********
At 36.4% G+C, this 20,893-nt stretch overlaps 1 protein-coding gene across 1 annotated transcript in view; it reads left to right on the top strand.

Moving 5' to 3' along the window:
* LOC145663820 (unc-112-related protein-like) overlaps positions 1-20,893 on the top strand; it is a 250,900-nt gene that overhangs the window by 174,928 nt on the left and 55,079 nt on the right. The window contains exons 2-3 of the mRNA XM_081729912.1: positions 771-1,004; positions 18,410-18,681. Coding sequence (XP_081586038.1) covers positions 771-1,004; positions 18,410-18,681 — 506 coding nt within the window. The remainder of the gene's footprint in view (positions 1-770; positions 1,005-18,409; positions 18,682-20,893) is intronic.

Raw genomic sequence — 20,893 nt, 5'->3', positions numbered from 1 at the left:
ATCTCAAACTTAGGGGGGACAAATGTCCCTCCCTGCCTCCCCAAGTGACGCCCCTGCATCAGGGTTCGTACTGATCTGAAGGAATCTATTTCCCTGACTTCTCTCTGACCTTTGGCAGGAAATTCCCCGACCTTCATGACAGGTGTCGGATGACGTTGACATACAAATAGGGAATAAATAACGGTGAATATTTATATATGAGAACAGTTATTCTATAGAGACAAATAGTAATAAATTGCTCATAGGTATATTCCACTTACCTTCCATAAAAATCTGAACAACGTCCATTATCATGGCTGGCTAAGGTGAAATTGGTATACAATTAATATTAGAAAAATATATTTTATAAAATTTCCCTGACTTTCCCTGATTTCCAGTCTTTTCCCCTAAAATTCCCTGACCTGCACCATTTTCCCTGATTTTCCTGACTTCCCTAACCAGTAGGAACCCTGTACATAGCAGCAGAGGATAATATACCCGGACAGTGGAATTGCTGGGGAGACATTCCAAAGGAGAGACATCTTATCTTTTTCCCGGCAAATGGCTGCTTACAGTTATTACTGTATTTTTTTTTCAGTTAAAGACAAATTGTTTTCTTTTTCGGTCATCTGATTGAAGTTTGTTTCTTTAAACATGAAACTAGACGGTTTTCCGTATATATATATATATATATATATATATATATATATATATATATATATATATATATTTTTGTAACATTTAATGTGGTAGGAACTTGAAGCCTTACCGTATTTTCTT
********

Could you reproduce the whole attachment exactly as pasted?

At 36.4% G+C, this 20,893-nt stretch overlaps 1 protein-coding gene across 1 annotated transcript in view; it reads left to right on the top strand.

Moving 5' to 3' along the window:
* LOC145663820 (unc-112-related protein-like) overlaps positions 1-20,893 on the top strand; it is a 250,900-nt gene that overhangs the window by 174,928 nt on the left and 55,079 nt on the right. The window contains exons 2-3 of the mRNA XM_081729912.1: positions 771-1,004; positions 18,410-18,681. Coding sequence (XP_081586038.1) covers positions 771-1,004; positions 18,410-18,681 — 506 coding nt within the window. The remainder of the gene's footprint in view (positions 1-770; positions 1,005-18,409; positions 18,682-20,893) is intronic.

Raw genomic sequence — 20,893 nt, 5'->3', positions numbered from 1 at the left:
ATCTCAAACTTAGGGGGGACAAATGTCCCTCCCTGCCTCCCCAAGTGACGCCCCTGCATCAGGGTTCGTACTGATCTGAAGGAATCTATTTCCCTGACTTCTCTCTGACCTTTGGCAGGAAATTCCCCGACCTTCATGACAGGTGTCGGATGACGTTGACATACAAATAGGGAATAAATAACGGTGAATATTTATATATGAGAACAGTTATTCTATAGAGACAAATAGTAATAAATTGCTCATAGGTATATTCCACTTACCTTCCATAAAAATCTGAACAACGTCCATTATCATGGCTGGCTAAGGTGAAATTGGTATACAATTAATATTAGAAAAATATATTTTATAAAATTTCCCTGACTTTCCCTGATTTCCAGTCTTTTCCCCTAAAATTCCCTGACCTGCACCATTTTCCCTGATTTTCCTGACTTCCCTAACCAGTAGGAACCCTGTACATAGCAGCAGAGGATAATATACCCGGACAGTGGAATTGCTGGGGAGACATTCCAAAGGAGAGACATCTTATCTTTTTCCCGGCAAATGGCTGCTTACAGTTATTACTGTATTTTTTTTTCAGTTAAAGACAAATTGTTTTCTTTTTCGGTCATCTGATTGAAGTTTGTTTCTTTAAACATGAAACTAGACGGTTTTCCGTATATATATATATATATATATATATATATATATATATATATATATATATATATATTTTTGTAACATTTAATGTGGTAGGAACTTGAAGCCTTACCGTATTTTCTT